And so when this came along I thought, “Well look, he’s a terrible man, one of the worst ever, but it’s a juicy role and so well written.” And I understood his utility in the film, which really helped get the message across—[one] I believed in. I just had a daughter, and bringing her in the world…you kind of look around and ask “What kind of world is this?” It’s a very confusing time. Charlottesville had just happened and it was so cathartic to go to set.
And, look, It’s not me. Spike Lee is the greatest black filmmaker of all time, and it’s Spike who’s saying something. I was helping him say something that I agreed with, and on a national level. That really helped me reconcile playing someone like David Duke.
How hard was it for you to unlock the humanity in this man while you were researching him?
TG: The answer is, impossible. I really tried. I’ve done research before, I’ve played people who are alive before, but I’ve never played someone who was so well-known to the public. This is one that you don’t want to get wrong. It’s dangerous if you don’t get it right. So I did as much research as possible. I read his autobiography called My Awakening, which is kind of like his Mein Kampf. I watched a lot of filmed interviews with him in the ’70s. He was actually on some episodes of Donahue in the early ’80s. That was pretty helpful because that audience was not into what he was saying. But the true evil nature of him is that he’s really good with people, and he’s charismatic. The more research I did, the more trouble I had finding anything to relate to. At the end of the day I thought, “Nope. This guy is just purely evil.” He’s evil because he found a way to have his message reach more people. So I just played him as completely evil, which I covered with his chipper attitude that he always has, and then revealed his true side.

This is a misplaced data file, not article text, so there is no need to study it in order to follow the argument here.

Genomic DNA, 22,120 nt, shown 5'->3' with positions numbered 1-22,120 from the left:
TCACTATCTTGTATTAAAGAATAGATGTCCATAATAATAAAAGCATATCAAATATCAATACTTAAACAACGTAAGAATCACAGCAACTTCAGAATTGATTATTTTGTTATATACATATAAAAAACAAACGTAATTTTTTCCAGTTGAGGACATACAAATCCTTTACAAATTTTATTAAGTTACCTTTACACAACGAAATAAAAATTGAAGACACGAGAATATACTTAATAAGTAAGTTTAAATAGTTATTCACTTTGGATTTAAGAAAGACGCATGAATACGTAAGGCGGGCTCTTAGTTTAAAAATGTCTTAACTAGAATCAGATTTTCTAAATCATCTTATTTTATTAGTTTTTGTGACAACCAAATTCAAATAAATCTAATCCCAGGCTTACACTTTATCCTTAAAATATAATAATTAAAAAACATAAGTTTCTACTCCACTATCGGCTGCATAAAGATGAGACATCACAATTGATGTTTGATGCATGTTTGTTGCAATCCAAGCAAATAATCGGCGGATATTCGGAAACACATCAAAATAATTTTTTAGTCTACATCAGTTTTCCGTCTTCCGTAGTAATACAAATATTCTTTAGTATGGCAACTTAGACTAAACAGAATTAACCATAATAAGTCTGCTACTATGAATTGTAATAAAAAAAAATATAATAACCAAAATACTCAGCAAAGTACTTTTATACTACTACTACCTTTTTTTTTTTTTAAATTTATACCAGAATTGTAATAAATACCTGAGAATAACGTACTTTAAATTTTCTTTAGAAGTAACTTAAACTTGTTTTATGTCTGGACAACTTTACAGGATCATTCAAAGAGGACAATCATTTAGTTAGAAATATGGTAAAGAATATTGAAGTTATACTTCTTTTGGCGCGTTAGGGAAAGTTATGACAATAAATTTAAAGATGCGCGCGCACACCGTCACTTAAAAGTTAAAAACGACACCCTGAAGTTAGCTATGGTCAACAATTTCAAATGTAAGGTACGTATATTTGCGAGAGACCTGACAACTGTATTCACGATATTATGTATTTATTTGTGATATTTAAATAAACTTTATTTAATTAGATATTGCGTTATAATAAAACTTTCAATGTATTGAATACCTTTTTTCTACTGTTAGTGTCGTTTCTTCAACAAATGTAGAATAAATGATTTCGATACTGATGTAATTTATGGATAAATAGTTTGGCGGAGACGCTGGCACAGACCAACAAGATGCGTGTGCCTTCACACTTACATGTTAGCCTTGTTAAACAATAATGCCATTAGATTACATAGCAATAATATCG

He obviously knows about this film and knows that you played him. Did he reach out at all? Would you ever agree to meet with him?
TG: I had no end to meet him. And the answer to “Would you ever meet him?” is: especially not now. I don’t ever want to have a conversation with that guy.
Obviously this film would resonate with people no matter when it was released, but it feels especially poignant in Trump’s America.